The Government of the United States has sent a formal notification to Hungary to terminate the effective tax treaty on the avoidance of double taxation between the two countries on the 8th of July. The provisions of the Tax Convention will cease to apply from 1 January 2024.
Tax treaties determine to what extent the participating countries are entitled to tax the income and provide the elimination of double taxation and a mutual agreement procedure to avoid tax disputes between the two countries. The U.S.-Hungarian treaty has been in effect since 1979. It would have been replaced by a renegotiated agreement that was completed by 2010, however, it did not enter into force due to a lack of U.S. ratification.
Based on statements from the US Treasury Department, the reason for the termination is that the Government of Hungary has vetoed the implementation of the 15% global minimum tax which is supported by nearly 140 countries (including the U.S.), with the aim of retaining the 9% Hungarian corporate income tax rate.
What does exactly the termination of the double tax treaty mean? The main consequences are the following.
1. Income of the private individuals
a, Private income (dividend, interest, capital gain)
Currently, dividend income can be taxed in both countries, but the dividend paying country’s tax rights are capped and can withhold only 15% withholding tax (or 5% withholding tax if the beneficial owner is a company which owns, directly or indirectly, at least 10 percent of the voting stock of the dividend paying company). The withhold tax in the US can be credited against the Hungarian personal income tax liability in which case additional personal income tax paying obligation in Hungary does not occur. If the tax treaty remains terminated, dividend income from Us source can be taxed in the US in line with the US tax rates. The Hungarian Personal Income Tax Act allows the credit of the foreign tax, however, the payable personal income tax in Hungary cannot be lower than 5% of the income.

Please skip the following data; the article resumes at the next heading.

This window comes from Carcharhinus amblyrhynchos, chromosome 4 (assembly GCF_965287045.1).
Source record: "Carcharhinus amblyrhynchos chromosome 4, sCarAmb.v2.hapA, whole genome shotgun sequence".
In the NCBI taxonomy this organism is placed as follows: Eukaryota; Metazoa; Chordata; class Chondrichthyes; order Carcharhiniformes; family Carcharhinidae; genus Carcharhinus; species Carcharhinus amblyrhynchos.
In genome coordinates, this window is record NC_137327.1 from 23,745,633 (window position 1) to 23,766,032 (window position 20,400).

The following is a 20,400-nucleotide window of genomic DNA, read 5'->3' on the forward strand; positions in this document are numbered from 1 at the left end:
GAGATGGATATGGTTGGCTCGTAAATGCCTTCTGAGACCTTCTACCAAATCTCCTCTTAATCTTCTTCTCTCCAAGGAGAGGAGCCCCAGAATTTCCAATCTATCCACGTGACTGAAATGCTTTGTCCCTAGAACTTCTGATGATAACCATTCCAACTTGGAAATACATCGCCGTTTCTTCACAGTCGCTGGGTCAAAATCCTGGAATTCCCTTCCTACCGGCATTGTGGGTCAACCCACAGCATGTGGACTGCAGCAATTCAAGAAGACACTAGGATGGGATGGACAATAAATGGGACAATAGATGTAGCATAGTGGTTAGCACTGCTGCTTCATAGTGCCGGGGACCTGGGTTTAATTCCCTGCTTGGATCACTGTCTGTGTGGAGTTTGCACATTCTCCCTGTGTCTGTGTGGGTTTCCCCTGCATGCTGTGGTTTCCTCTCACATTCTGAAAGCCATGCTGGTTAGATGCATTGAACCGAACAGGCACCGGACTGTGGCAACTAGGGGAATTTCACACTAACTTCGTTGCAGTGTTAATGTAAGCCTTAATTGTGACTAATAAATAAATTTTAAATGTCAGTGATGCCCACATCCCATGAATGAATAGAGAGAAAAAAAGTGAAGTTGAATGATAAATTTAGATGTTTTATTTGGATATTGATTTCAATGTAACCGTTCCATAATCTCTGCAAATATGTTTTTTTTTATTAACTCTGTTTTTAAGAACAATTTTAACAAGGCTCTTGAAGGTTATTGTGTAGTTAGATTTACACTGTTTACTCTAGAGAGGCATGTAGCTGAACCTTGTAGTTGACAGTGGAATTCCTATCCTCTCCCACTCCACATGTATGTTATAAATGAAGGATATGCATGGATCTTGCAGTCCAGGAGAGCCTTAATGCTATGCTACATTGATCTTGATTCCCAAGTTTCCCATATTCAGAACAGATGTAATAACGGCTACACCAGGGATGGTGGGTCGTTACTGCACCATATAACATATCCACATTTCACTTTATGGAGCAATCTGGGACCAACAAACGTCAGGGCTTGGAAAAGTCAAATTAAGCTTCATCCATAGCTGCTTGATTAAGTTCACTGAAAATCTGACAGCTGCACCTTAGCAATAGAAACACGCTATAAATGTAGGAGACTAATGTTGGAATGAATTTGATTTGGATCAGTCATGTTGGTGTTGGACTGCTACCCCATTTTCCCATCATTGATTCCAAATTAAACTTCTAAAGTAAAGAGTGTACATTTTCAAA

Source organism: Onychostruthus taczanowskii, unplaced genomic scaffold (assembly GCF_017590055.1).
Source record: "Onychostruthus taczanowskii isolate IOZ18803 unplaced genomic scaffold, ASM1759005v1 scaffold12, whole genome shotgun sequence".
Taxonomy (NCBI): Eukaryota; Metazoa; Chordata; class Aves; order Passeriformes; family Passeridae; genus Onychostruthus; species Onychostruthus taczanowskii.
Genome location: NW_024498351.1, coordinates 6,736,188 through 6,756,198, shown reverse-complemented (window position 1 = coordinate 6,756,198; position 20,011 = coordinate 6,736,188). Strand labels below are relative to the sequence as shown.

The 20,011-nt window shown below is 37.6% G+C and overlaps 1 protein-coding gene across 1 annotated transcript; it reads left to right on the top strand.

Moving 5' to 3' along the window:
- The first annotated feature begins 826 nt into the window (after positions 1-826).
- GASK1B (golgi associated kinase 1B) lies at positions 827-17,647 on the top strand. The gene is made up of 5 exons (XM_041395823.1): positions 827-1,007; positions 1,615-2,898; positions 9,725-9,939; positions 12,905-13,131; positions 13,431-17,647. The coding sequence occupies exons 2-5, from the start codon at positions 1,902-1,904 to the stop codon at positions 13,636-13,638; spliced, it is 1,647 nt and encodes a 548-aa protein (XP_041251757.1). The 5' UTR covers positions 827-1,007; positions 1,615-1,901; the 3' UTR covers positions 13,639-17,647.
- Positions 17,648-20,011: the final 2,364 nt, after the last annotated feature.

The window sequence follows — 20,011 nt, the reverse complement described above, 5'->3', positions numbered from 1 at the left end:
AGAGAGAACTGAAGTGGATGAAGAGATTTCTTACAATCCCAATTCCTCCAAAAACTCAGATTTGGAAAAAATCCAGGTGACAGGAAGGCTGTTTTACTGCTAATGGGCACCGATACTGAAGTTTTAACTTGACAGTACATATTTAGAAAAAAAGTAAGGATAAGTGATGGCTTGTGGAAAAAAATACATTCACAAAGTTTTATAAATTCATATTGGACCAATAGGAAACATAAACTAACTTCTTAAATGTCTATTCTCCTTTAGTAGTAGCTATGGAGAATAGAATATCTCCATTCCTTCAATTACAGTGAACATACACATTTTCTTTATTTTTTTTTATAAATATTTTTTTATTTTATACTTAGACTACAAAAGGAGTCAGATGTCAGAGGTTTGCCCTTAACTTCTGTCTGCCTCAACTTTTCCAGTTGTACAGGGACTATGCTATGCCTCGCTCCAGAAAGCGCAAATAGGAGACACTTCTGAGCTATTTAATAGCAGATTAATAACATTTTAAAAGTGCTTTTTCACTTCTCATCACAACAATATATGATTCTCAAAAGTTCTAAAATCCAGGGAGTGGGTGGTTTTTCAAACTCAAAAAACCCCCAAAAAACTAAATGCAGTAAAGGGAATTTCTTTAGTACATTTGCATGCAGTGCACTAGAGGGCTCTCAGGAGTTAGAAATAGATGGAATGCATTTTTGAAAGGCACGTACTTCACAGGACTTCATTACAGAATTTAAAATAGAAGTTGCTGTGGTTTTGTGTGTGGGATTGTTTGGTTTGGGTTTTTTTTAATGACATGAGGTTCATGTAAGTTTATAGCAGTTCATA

Interest income and capital gain are taxable in the State where the receiving party is a tax resident based on the tax treaty. Therefore, in case a Hungarian tax resident have interest or capital gain from the US, 15% personal income tax paying obligation occur in Hungary and no tax is withhold in the US. Due to the termination of the tax treaty, the US may tax the interest income and the capital gain in line with the domestic regulation.
The interest income from Hungarian PIT perspective will be considered as other income and as such 90% of the foreign withhold tax can reduce the 15% personal income tax paying obligation in Hungary and 13% additional social contribution tax paying obligation occur in this relates.
In case of capital gains, the income could not be considered as income from a controlled capital market transaction and as such additional 13% social contribution tax may arise in Hungary (up to a ceiling of twenty-four times the minimum wage). The Hungarian Personal Income Tax Act allows the credit of the foreign tax, however, the payable personal income tax in Hungary cannot be lower than 5% of the income in this case.
b, Income from dependent activity
There are Hungarian tax residents who work in the territory of Hungary and the US as multistate workers or in the framework of assignment. With the termination of the treaty, Hungarian tax resident working in the United States will be taxed in the US in line with the US domestic rules. The tax treaty allowed some exemption from the US taxation (e.g. if the US stay did not exceed 183 days in a tax year) which will not be applicable and the US has the right to tax the income from dependent activity from the first day of the US work. 90% of the foreign withhold tax can be credited against the Hungarian personal income tax up to 15% of the taxable income.
2. Income of the entities
In the lack of the provisions of the 1979 tax treaty, Hungarian companies' income from the United States will bear a U.S. tax burden instead of the current 0% for interest and royalties, and 15% for dividends (or 5% in a special case).
A significant additional tax burden on U.S. companies' investments in Hungary is not expected in the absence of the tax treaty, as Hungary does not currently impose a withholding tax on payments to companies (including dividends, interest, and royalties).
Fortunately, both Hungarian and U.S. domestic tax rules contain certain relief mechanisms. According to the rules of the Hungarian Corporate Income Tax Act, 90% of the tax paid abroad can be deducted from the corporate income tax payable in Hungary (e.g. in case the Hungarian entity has a US permanent establishment).
The provisions of the U.S.-Hungarian Tax Treaty will remain in effect until the 31 December 2023. In the meantime, the 1979 treaty could be replaced with a new agreement, and revoking the termination is possible (e.g. in the case of support of the global minimum tax in Hungary). Based on the above, we can conclude that the termination of the tax treaty between Hungary and the US will have an effect to the incomes originated from Hungary or the US of individuals who are tax resident of one of the countries. BDO Hungary Tax Advisory Ltd. is at your service for providing tax advisory related to this topic.